Spurs took the decision to sack Pochettino in November, instantly replacing him with José Mourinho. Yet despite being done with the coach that took them to the Champions League final six months earlier, the north London side sought to make it difficult for anyone else to swoop in.
According to the Daily Mirror, Pochettino taking another job this season entitles Spurs up to £10m in compensation. That figure immediately removes any financial attractiveness that Pochettino would otherwise have as an unattached manager.
Pochettino has been heavily linked with Manchester United, where Ole Gunnar Solskjaer has come under immense pressure owing to ongoing poor results, but the thought of having to pay substantial compensation to Tottenham would likely put anyone off until summer.
Pochettino also remains linked with Real Madrid, although the pressure on Zinedine Zidane appears to have eased for the time being. He was also linked with the Barcelona job when Ernesto Valverde was sacked, but his lasting affinity with Espanyol meant heading to Camp Nou was always going to be unlikely in reality.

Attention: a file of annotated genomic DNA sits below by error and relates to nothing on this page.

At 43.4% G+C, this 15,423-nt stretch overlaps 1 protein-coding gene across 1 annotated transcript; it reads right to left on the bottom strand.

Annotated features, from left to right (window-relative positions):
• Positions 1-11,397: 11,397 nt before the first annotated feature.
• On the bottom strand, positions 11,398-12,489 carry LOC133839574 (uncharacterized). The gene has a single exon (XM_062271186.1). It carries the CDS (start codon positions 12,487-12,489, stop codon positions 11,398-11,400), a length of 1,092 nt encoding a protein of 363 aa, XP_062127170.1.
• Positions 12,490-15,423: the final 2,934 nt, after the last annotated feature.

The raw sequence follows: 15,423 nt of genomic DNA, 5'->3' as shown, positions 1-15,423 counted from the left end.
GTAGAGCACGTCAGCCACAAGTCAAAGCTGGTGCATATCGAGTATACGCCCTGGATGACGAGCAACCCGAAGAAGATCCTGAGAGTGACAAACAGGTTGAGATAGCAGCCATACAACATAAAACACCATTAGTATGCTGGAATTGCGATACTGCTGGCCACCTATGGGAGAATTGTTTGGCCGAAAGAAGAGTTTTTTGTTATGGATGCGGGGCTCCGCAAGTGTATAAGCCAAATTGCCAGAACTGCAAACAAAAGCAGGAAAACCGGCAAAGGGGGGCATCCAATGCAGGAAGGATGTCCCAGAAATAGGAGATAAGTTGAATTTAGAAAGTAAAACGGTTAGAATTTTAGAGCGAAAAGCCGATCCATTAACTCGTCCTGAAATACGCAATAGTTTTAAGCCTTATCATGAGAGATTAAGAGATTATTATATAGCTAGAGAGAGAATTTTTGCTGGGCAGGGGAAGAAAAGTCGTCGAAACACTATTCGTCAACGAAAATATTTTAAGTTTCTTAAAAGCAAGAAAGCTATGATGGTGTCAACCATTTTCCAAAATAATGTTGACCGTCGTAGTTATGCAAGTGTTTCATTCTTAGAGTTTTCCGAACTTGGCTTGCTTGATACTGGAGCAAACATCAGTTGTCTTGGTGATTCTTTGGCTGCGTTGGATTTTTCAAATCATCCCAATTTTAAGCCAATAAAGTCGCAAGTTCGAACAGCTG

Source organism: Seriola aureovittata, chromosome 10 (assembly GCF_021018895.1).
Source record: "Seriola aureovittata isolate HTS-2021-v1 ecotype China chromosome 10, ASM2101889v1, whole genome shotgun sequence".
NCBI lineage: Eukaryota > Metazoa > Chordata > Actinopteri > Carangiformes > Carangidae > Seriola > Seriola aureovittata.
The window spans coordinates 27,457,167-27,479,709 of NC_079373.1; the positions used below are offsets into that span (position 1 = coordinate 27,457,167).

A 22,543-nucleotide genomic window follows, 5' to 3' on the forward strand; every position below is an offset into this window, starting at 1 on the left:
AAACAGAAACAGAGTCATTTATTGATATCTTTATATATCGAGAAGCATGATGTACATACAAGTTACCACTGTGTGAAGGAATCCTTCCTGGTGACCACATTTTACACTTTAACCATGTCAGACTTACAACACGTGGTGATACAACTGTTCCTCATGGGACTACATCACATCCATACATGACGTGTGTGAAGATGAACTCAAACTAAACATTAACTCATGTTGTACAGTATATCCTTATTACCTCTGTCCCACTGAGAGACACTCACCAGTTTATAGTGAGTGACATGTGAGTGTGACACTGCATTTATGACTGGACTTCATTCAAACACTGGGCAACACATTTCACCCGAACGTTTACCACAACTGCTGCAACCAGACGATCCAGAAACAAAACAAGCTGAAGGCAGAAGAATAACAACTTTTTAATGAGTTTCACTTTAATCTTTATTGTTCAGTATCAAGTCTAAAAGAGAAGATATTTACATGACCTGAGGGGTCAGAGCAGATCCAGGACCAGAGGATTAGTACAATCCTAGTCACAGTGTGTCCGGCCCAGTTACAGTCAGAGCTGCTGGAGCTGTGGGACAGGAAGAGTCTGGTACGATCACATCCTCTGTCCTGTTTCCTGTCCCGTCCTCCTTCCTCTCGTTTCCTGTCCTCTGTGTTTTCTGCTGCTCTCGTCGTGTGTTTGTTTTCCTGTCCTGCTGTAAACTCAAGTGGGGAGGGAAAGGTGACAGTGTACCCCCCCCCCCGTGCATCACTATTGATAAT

Bayern Munich is a major job that is available following the November dismissal of Niko Kovac, with Han-Dieter Flick currently in charge in Bavaria on an interim basis until summer.
Old Trafford still looks to be an obvious destination for Pochettino, but Solskjaer is firmly believed to retain the support of the United hierarchy, who remain committed to the building project that only really began in summer after the Norwegian was handed a permanent contract.
Whether that stance from United over Solskjaer changes in the coming months will be of major interest. Statistically, he is the worst manager the club has had in 40 years, yet a significant portion of the blame for the ongoing problems lie further up the chain of command.
Whether Pochettino, who was used to working in a strong structure at Tottenham, where chairman Daniel Levy was a seasoned transfer negotiator, would actually be interested in joining a United setup that has been routinely criticised is a question that will need answering.
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